The government will implement the recommendations of the National Infrastructure Commission, according to the Budget statement.
The National Infrastructure Commission last week urged Decc, Ofgem and National Grid to align the smartgrid building blocks of demand-side response and battery storage together with local grid control. It claimed such an approach would lead to £8bn bill savings by 2030 by ensuring the UK does not have to build as many new power stations. The Commission also said better interconnection with Europe must be prioritised.
Although there is little detail on how those recommendations will be implemented, by backing the Commission’s report the government is mandating major structural change of the energy industry.
One concrete detail is that Treasury will make “at least £50 million” available to support demand-side response, energy storage and other smart energy tech. It will also support up to 9GW of interconnection.
Change and innovation for Ofgem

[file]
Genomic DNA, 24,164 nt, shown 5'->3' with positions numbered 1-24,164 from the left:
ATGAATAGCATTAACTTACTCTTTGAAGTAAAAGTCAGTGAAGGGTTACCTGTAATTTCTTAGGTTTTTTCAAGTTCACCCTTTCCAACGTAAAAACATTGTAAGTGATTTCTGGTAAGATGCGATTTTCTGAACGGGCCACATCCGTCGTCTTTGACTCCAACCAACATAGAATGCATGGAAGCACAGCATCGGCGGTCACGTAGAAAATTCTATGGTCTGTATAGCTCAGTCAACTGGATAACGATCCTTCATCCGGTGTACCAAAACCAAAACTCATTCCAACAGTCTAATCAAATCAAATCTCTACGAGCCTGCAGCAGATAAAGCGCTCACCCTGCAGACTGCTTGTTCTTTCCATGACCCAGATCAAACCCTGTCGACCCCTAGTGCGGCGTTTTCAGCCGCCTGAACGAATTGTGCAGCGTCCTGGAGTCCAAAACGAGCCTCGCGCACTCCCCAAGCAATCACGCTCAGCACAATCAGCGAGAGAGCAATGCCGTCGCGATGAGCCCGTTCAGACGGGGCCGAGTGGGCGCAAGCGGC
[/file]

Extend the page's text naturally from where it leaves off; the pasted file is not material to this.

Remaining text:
Meanwhile, according to the Budget Statement, Ofgem will consult on the future of its innovation competition later this year to ensure the projects it is funding start delivering a smarter grid.
The Network Innovation Competition and its predecessor have been praised by industry but have also drawn criticism for lack of drive toward commercialisation.
Ofgem itself could be facing major changes, with its delivery arm, E-Serve, set to be spun off.
Small bucks, small bang?
The Budget also announced a small nuclear reactor competition and £30m in funding to develop small nuclear capability.
See the full Budget Statement here.
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